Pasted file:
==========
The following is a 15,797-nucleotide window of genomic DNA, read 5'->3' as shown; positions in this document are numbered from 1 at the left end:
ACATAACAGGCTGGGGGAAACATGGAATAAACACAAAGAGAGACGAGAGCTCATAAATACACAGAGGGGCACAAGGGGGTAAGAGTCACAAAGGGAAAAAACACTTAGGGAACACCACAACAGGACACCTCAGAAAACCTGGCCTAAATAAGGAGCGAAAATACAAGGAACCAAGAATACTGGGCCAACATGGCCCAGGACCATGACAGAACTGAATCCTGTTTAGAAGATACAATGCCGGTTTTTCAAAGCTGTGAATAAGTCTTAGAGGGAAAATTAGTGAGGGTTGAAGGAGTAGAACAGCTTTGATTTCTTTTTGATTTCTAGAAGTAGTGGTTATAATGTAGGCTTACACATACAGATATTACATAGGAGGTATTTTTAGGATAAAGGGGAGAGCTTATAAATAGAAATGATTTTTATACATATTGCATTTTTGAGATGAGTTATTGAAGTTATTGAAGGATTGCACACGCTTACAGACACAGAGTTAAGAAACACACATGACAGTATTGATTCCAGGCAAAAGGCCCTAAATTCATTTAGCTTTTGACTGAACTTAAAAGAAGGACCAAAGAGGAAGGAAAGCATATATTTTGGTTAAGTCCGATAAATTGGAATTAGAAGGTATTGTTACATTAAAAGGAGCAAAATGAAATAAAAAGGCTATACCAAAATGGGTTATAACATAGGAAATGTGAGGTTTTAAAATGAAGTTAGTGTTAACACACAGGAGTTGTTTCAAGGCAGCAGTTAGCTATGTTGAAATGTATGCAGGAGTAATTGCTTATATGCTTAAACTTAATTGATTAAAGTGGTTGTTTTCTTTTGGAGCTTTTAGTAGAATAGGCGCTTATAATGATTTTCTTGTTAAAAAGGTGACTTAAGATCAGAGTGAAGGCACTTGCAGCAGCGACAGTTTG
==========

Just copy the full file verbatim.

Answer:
The following is a 15,797-nucleotide window of genomic DNA, read 5'->3' as shown; positions in this document are numbered from 1 at the left end:
ACATAACAGGCTGGGGGAAACATGGAATAAACACAAAGAGAGACGAGAGCTCATAAATACACAGAGGGGCACAAGGGGGTAAGAGTCACAAAGGGAAAAAACACTTAGGGAACACCACAACAGGACACCTCAGAAAACCTGGCCTAAATAAGGAGCGAAAATACAAGGAACCAAGAATACTGGGCCAACATGGCCCAGGACCATGACAGAACTGAATCCTGTTTAGAAGATACAATGCCGGTTTTTCAAAGCTGTGAATAAGTCTTAGAGGGAAAATTAGTGAGGGTTGAAGGAGTAGAACAGCTTTGATTTCTTTTTGATTTCTAGAAGTAGTGGTTATAATGTAGGCTTACACATACAGATATTACATAGGAGGTATTTTTAGGATAAAGGGGAGAGCTTATAAATAGAAATGATTTTTATACATATTGCATTTTTGAGATGAGTTATTGAAGTTATTGAAGGATTGCACACGCTTACAGACACAGAGTTAAGAAACACACATGACAGTATTGATTCCAGGCAAAAGGCCCTAAATTCATTTAGCTTTTGACTGAACTTAAAAGAAGGACCAAAGAGGAAGGAAAGCATATATTTTGGTTAAGTCCGATAAATTGGAATTAGAAGGTATTGTTACATTAAAAGGAGCAAAATGAAATAAAAAGGCTATACCAAAATGGGTTATAACATAGGAAATGTGAGGTTTTAAAATGAAGTTAGTGTTAACACACAGGAGTTGTTTCAAGGCAGCAGTTAGCTATGTTGAAATGTATGCAGGAGTAATTGCTTATATGCTTAAACTTAATTGATTAAAGTGGTTGTTTTCTTTTGGAGCTTTTAGTAGAATAGGCGCTTATAATGATTTTCTTGTTAAAAAGGTGACTTAAGATCAGAGTGAAGGCACTTGCAGCAGCGACAGTTTG